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RAPID NITRATE UPTAKE RATES AND LARGE SHORT-TERM STORAGE CAPACITIES MAY EXPLAIN WHY OPPORTUNISTIC GREEN MACROALGAE DOMINATE SHALLOW EUTROPHIC ESTUARIES1
Article first published online: 9 MAY 2011
© 2011 Phycological Society of America
Journal of Phycology
Volume 47, Issue 3, pages 483–494, June 2011
How to Cite
Kennison, R. L., Kamer, K. and Fong, P. (2011), RAPID NITRATE UPTAKE RATES AND LARGE SHORT-TERM STORAGE CAPACITIES MAY EXPLAIN WHY OPPORTUNISTIC GREEN MACROALGAE DOMINATE SHALLOW EUTROPHIC ESTUARIES. Journal of Phycology, 47: 483–494. doi: 10.1111/j.1529-8817.2011.00994.x
Received 7 July 2010. Accepted 13 September 2010.
- Issue published online: 10 JUN 2011
- Article first published online: 9 MAY 2011
- nitrogen storage;
- nutrient pulses;
- nutrient status;
- tissue nutrients;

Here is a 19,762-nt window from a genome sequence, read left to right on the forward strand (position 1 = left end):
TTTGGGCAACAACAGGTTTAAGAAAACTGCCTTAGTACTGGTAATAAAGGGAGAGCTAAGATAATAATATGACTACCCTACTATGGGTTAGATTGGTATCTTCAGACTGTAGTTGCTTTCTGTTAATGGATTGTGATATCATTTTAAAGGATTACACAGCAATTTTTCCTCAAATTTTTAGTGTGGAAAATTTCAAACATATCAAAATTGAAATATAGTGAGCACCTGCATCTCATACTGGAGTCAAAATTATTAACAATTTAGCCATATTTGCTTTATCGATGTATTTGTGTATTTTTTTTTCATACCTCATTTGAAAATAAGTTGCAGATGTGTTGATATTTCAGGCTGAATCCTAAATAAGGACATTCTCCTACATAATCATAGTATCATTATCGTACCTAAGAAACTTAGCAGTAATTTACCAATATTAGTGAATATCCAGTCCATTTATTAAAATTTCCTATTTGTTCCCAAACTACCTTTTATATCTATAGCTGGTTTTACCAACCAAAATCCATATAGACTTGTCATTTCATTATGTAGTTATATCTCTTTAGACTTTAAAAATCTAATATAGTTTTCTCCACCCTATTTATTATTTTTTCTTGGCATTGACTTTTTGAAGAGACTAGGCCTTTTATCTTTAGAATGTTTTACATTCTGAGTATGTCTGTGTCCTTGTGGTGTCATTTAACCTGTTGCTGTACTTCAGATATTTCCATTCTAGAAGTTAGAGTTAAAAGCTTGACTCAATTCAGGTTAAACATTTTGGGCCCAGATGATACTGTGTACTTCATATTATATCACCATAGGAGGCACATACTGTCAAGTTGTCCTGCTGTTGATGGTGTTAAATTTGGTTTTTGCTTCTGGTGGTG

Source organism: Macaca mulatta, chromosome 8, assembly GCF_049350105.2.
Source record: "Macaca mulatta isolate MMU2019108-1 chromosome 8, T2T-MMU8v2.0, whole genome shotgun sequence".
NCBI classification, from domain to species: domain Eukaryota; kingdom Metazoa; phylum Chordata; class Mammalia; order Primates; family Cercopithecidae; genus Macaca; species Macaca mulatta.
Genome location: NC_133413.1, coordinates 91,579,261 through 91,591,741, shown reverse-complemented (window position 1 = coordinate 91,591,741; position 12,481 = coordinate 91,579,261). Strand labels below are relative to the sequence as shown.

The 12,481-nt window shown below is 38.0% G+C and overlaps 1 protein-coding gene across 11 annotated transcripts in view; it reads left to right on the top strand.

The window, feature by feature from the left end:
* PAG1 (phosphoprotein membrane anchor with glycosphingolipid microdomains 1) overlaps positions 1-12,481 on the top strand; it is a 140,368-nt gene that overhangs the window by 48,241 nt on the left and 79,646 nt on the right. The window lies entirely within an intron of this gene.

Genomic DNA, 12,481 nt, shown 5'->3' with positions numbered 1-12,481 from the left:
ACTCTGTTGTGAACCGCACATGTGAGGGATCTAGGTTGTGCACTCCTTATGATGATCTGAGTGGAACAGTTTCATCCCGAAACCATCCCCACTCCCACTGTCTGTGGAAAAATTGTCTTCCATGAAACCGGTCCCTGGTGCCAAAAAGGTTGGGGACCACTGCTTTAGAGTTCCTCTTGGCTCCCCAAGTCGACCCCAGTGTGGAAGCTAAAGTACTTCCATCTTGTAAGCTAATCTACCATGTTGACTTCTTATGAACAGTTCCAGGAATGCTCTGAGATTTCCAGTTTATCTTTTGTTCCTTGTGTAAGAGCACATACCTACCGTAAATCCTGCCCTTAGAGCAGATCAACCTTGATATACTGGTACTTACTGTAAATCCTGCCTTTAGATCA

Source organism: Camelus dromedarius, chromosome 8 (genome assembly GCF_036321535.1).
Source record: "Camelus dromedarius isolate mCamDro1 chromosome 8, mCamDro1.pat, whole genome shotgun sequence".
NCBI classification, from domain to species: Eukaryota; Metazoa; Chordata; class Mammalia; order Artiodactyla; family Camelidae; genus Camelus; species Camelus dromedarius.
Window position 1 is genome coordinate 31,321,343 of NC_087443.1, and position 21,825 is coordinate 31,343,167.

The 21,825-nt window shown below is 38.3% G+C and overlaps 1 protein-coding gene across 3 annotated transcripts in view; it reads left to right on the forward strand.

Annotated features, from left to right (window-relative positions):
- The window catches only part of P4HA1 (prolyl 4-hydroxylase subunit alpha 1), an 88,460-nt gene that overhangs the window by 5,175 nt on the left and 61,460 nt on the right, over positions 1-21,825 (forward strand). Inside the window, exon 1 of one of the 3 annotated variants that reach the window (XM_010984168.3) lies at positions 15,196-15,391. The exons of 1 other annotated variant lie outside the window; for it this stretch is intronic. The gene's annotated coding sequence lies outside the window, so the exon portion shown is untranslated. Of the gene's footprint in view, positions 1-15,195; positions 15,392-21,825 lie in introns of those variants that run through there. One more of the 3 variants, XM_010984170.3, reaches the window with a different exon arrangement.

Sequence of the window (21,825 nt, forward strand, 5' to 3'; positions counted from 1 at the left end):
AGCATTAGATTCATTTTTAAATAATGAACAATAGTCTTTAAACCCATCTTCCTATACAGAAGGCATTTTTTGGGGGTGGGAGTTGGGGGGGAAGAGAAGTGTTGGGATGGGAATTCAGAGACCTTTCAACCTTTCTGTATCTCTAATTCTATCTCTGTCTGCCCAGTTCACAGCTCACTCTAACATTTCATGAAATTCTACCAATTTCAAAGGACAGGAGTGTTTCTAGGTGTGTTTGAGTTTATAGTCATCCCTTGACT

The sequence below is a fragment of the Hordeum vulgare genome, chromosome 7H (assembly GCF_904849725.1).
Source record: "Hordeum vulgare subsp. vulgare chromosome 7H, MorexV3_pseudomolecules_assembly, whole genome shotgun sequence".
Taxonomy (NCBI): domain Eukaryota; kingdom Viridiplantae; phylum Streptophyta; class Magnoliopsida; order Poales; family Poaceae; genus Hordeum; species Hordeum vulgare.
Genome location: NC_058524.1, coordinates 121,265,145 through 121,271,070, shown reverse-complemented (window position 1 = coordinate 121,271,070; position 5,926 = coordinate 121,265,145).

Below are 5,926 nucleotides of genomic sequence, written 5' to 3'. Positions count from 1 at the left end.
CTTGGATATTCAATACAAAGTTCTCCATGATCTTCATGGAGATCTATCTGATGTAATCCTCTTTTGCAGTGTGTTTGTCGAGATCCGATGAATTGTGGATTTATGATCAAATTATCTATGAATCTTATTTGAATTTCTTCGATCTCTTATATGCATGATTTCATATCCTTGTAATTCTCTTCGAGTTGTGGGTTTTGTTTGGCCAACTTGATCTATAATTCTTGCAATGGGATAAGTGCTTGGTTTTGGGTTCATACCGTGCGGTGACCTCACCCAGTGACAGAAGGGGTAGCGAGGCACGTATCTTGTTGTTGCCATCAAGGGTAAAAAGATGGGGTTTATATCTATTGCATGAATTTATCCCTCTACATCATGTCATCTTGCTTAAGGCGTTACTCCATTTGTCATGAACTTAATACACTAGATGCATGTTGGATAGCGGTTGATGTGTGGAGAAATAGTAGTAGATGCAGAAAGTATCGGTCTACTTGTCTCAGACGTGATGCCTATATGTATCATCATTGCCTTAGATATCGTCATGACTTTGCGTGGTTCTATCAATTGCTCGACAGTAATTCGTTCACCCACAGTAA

We quantified the effects of initial macroalgal tissue nitrogen (N) status (depleted and enriched) and varying pulses of nitrate (NO3−) concentration on uptake and storage of nitrogen in Ulva intestinalis L. and Ulva expansa (Setch.) Setch. et N. L. Gardner using mesocosms modeling shallow coastal estuaries in Mediterranean climates. Uptake of NO3− (μmol · g dry weight [dwt]−1 · h−1) was measured as loss from the water after 1, 2, 4, 8, 12, and 24 h and storage as total tissue nitrogen (% dwt) and nitrate (ppm). Both species of algae exhibited a high affinity for NO3− across all N pulses and initial tissue contents. There was greater NO3− removal from the water for depleted than enriched algae across all time intervals. In the low-N-pulse treatment, U. intestinalis and U. expansa removed all measurable NO3− within 8 and 12 h, respectively, and in the medium and high treatments, removal was high and then decreased over time. Maximum mean uptake rates of nitrate were greater for U. expansa (∼300 μmol · g dwt−1 · h−1) than U. intestinalis (∼100 μmol · g dwt−1 · h−1); however, uptake rates were highly variable over time. Overall, U. expansa uptake rates were double those of U. intestinalis. Maximum tissue NO3− for U. expansa was >1,000 ppm, five times that of U. intestinalis, suggesting that U. expansa has a greater storage capacity in this cellular pool. These results showed that opportunistic green algae with differing tissue nutrient histories were able to efficiently remove nitrate from the water across a wide range of N pulses; thus, both are highly adapted to proliferate in estuarine environments with pulsed nutrient supplies.